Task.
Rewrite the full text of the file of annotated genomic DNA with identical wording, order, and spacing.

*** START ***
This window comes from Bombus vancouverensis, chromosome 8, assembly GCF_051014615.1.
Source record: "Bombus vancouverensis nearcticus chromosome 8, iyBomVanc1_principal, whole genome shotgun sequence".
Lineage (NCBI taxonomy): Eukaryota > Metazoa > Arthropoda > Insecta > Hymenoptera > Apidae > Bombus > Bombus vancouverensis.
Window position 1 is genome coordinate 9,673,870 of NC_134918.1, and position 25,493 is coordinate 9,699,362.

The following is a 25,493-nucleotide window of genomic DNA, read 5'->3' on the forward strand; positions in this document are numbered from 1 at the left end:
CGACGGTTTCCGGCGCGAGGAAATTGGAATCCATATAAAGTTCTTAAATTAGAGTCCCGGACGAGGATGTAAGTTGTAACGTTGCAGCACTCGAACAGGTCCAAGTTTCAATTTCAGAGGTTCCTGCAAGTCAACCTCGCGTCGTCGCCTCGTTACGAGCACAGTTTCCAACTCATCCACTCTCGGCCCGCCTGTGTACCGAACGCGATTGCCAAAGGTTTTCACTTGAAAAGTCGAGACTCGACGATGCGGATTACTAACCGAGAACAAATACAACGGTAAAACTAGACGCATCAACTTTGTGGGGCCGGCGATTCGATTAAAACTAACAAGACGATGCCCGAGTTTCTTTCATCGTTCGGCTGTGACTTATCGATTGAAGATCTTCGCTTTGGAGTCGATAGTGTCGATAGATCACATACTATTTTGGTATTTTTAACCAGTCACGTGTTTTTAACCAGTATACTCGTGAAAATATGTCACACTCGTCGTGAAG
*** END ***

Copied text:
This window comes from Bombus vancouverensis, chromosome 8, assembly GCF_051014615.1.
Source record: "Bombus vancouverensis nearcticus chromosome 8, iyBomVanc1_principal, whole genome shotgun sequence".
Lineage (NCBI taxonomy): Eukaryota > Metazoa > Arthropoda > Insecta > Hymenoptera > Apidae > Bombus > Bombus vancouverensis.
Window position 1 is genome coordinate 9,673,870 of NC_134918.1, and position 25,493 is coordinate 9,699,362.

The following is a 25,493-nucleotide window of genomic DNA, read 5'->3' on the forward strand; positions in this document are numbered from 1 at the left end:
CGACGGTTTCCGGCGCGAGGAAATTGGAATCCATATAAAGTTCTTAAATTAGAGTCCCGGACGAGGATGTAAGTTGTAACGTTGCAGCACTCGAACAGGTCCAAGTTTCAATTTCAGAGGTTCCTGCAAGTCAACCTCGCGTCGTCGCCTCGTTACGAGCACAGTTTCCAACTCATCCACTCTCGGCCCGCCTGTGTACCGAACGCGATTGCCAAAGGTTTTCACTTGAAAAGTCGAGACTCGACGATGCGGATTACTAACCGAGAACAAATACAACGGTAAAACTAGACGCATCAACTTTGTGGGGCCGGCGATTCGATTAAAACTAACAAGACGATGCCCGAGTTTCTTTCATCGTTCGGCTGTGACTTATCGATTGAAGATCTTCGCTTTGGAGTCGATAGTGTCGATAGATCACATACTATTTTGGTATTTTTAACCAGTCACGTGTTTTTAACCAGTATACTCGTGAAAATATGTCACACTCGTCGTGAAG